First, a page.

12 Things to Consider when Searching for an Apartment

Searching for an apartment can be one of the more stressful things, particularly as a newly landed immigrant who is still learning to navigate the city! Besides searching for a job, it ranked high on one of the difficult things to do in Vancouver especially with the extremely low vacancy rate. It could sometimes take less than 24 hours before an apartment is listed as vacant and it being scooped up by a new tenant. That being said, do not rush into the first vacant apartment you find without doing your due diligence.

But before getting there, take the time and evaluate what it is you want in the apartment you’re looking for as that will greatly help you narrow down your options.


The prime factor to keep in mind when looking at an apartment is its location. With transit not always available, living in Coquitlam and working downtown can prove to be difficult with the daily commute, especially without a car. That being said, if you don’t have a car, make sure to check how transit accessible that location is as that will particularly be of value in the winter days.

Another thing to keep in mind is that Metro Vancouver cities and neighborhoods are very different one from the other. They all have residential areas but places like Kitsilano, Davie Village, Commercial Drive and Main Street are more bustling with life and right next to series of restaurants and shops. We live in the West End for example which is more on the quiet side but closer to the beach on English Bay and a 10 minute walk to Davie Village.

Think of what type of location you would want to live in depending on your preferences, needs and family size. That would help you immensely narrow down your search.

Rent cost

I hesitated about putting this as the top one but it comes without saying. Know what your budget is and make sure to look around. A lot of people get sucked into one year leases they can’t afford and that are above market rate because they didn’t do enough research. There are also a lot of gems that are lower than the market rate. However, be mindful of potential rental scams, especially if the owner pretends they’re in another province and needs a deposit to hold the apartment.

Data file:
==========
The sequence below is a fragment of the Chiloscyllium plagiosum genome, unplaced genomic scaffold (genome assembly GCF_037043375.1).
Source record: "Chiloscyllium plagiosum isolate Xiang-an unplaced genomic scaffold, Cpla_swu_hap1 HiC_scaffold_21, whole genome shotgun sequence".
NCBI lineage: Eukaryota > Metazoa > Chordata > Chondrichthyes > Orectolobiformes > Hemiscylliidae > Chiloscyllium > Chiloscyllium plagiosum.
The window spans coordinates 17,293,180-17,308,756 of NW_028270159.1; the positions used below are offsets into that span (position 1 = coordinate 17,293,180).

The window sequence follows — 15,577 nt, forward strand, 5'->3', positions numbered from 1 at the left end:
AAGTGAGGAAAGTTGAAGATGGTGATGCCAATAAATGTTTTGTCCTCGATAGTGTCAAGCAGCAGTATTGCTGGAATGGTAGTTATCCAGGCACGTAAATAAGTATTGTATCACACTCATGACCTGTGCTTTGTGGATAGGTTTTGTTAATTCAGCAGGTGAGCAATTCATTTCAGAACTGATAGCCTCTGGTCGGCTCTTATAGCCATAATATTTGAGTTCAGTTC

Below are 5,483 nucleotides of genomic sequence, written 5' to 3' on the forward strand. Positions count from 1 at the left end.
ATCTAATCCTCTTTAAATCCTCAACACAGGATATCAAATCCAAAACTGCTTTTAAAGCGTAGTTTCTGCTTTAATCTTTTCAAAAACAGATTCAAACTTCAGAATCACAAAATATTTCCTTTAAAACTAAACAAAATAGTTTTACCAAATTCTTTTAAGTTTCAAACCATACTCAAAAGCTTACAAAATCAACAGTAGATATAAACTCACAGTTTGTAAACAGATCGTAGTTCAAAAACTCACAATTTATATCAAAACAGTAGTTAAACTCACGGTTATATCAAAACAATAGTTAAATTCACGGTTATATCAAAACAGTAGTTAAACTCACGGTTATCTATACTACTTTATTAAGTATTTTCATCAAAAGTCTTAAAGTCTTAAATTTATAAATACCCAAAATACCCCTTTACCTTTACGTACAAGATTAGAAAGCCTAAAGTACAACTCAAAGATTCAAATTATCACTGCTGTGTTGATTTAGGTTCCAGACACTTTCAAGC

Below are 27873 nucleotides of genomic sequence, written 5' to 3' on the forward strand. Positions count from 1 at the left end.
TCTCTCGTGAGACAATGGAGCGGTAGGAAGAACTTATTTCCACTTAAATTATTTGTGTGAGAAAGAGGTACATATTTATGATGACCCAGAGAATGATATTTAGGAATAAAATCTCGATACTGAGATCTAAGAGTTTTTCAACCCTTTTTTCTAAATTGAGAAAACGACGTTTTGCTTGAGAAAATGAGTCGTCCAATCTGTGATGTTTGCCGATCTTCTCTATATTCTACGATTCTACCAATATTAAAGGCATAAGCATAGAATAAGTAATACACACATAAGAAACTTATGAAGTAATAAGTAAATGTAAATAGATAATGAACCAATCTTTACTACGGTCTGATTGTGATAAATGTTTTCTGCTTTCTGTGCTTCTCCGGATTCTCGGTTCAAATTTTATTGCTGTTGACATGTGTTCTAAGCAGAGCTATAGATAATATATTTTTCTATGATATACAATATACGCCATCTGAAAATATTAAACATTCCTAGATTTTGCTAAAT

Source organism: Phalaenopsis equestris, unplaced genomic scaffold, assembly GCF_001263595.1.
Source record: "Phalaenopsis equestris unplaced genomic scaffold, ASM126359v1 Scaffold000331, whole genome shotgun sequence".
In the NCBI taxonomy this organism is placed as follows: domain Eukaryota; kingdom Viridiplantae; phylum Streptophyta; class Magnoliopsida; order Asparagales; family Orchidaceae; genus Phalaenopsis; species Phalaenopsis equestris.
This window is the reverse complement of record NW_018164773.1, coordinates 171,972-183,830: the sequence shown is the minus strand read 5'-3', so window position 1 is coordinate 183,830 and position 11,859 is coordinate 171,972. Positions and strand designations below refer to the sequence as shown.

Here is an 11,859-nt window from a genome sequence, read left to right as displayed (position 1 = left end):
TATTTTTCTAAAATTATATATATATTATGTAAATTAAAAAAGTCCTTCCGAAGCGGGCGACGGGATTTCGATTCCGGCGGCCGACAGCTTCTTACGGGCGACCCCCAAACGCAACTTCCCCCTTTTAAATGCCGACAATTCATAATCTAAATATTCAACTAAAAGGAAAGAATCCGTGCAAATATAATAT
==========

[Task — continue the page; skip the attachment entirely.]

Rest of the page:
When budgeting for cost, remember you will also have to put between two weeks and a month’s rent as a security deposit before getting the house. This will be the most expensive thing you will be paying monthly so be sure you are paying something that is reasonable compared to the market price.

Number of rooms

The most common types of apartments available are bachelors, one bedroom, two bedrooms and less frequently three bedrooms. The building we’re in for example only has bachelor apartments and one bedrooms.

The number of rooms you should go for depends on your family size. If there’s three of you, a bachelor will be out of the question. While there aren’t any specific maximum number of tenants per unit type, one must be reasonable and honest with the landlord as that would justify an eviction if there are people living in the apartment who are not on the lease.

Furnished versus Unfurnished

Furnished apartments can be a blessing in disguise when they save you the headache and money of buying furniture. They are more expensive to rent than unfurnished apartment but the difference compared to buying all the furniture can be worth it.

However, keep in mind that with furnished apartments you may not have the choice of replacing items, that they will almost all have been used by strangers such as the mattresses and couches.

Talk with your landlord if they’d be fine with replacing or removing some items depending on your comfort level. Living in an already furnished apartment isn’t for everyone but can be a good way to get started.

Accessibility to stores

When a big supermarket chain opened right next to our apartment building, we realized how much of an added value that was. Going down the elevator and grabbing what you need and heading back up is priceless especially with winter around the corner.

Comparing that with walking 10 to fifteen minutes, making sure nothing was forgotten because we can’t just hop to the shops, and we realized how much accessibility to grocery stores and supermarkets is important.

When looking up an apartment, look at it surroundings: what kind of shops are there? will you have to walk far to get your essential groceries? can you get everything in one place? do you have several options to price match and choose from?

Utilities included?